Leaf Type: Black
Where to Buy: Verdant Tea
Master Han is a remarkably talented crafter of wild picked pu’ers and black teas whose workshop and ancient plot of tea forest is an hour’s walk to the nearest gravel road in a national forest preserve. We were lucky enough to meet him at his first tea conference. Tucked away in a hidden corner behind slick modern displays with uniformed reps from Xiaguan and Menghai, Master Han and his young apprentice seemed apprehensive about the operation. We were on our way to a panel on gongfu brewing when the sheer beauty of a bag of his wild-picked black tea caught us in our tracks.
Learn more about this tea here.
Verdant Tea is among a handful of tea purveyors that I consider to be the very best, and so when I see that they have a tea that I haven’t yet tried – like this Master Han’s Wild Picked Yunnan Black Tea – I am quickly putting that tea in my cart when I am tea shopping!
The tea brews up lighter in color than I expected … or perhaps the word I’m looking for is more transparent. It is a transparent copper color … not really “pale” … just not quite as dark looking as a typical Yunnan black. The aroma is rich and sweet.
On the website, the first taste mentioned under “notes” is grape, and indeed, that is the first taste I noticed when I took my first sip. Not really a “muscat” grape that you’d experience from a Darjeeling, this tastes more like the grapes that my grandparents used to grow in their backyard when I was young. They were the kind of grapes with seeds in them, and the flavor was less sweet than the seedless grapes you find in the grocery store this time of year. It was a more complex tasting grape … something that I wasn’t really able to appreciate a lot as a kid (back then, I just wanted the sweet, seedless grapes!) but, now I find myself missing that unique flavor that you simply don’t find in the grapes that are readily available today.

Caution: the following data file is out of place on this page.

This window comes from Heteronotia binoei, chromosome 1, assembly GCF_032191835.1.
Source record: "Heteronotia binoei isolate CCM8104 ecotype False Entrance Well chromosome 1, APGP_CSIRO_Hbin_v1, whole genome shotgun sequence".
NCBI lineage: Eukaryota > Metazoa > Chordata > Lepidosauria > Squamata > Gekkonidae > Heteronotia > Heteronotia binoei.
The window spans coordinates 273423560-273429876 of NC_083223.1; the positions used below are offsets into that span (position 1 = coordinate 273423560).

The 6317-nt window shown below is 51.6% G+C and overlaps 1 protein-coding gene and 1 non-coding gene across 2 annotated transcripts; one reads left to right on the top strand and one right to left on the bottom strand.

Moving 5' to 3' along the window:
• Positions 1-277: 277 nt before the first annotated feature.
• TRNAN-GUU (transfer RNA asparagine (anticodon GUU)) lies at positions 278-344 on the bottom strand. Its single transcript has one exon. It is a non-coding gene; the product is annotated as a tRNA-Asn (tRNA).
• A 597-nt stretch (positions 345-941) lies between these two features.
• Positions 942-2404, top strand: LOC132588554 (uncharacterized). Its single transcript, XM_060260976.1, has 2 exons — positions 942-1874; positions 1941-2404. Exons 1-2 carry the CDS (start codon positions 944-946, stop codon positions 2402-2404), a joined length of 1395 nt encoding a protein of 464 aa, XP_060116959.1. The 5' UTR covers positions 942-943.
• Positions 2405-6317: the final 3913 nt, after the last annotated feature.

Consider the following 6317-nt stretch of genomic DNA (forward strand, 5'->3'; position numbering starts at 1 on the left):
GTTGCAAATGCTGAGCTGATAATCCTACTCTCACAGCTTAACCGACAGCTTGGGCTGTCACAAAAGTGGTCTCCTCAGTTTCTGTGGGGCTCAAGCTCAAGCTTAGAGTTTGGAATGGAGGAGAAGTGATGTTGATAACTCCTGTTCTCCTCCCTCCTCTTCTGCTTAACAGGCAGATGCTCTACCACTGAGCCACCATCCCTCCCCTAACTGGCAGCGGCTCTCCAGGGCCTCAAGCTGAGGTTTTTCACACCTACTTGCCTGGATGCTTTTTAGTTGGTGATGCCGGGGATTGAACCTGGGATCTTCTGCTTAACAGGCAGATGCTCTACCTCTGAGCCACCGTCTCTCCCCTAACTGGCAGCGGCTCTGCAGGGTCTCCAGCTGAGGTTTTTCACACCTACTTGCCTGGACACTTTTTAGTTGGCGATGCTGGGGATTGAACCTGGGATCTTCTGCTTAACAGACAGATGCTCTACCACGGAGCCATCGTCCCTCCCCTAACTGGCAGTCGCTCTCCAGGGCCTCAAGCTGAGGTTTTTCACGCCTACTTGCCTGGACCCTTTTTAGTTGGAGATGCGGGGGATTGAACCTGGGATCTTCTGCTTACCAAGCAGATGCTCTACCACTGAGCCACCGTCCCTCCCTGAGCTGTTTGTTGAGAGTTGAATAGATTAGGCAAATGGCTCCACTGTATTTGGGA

There is a pleasant sweetness to this cup, but it is not the caramel-y sweetness that I often associate with a black tea, nor is it a molasses-y or a honey-esque sweetness. This is more like a fruity sweetness, like a crisp, sweet apple. The tasting note on the website suggest a “linen” like flavor, and I get that too. What I’m really enjoying about this tea is that the more I sip, the more flavors I discover. There is a pleasant malty tone to this cup, but, without the strong sense of caramel-like flavor, it is a “thinner” kind of malty taste.
I found myself searching for the olive oil notes … and by mid-cup, I recognized a flavor in there that remind me of that taste. Sweet and slightly spicy.
This is seriously unlike any Yunnan I’ve ever tried. It has some familiar Yunnan qualities to it, like a malty, spicy tone, but … the best way I could explain this is that it has some of the dark qualities of a Yunnan, combined with the complexity and smooth, soft textures of a dark Oolong.
It’s really quite a lovely experience … one I’m really glad I decided to try when I found it on Verdant Tea’s website. And I notice that the supplies are limited of this tea – so if you’re interested in trying this truly unique Wild Picked Yunnan Tea from Master Han … you should order it quickly before it’s gone!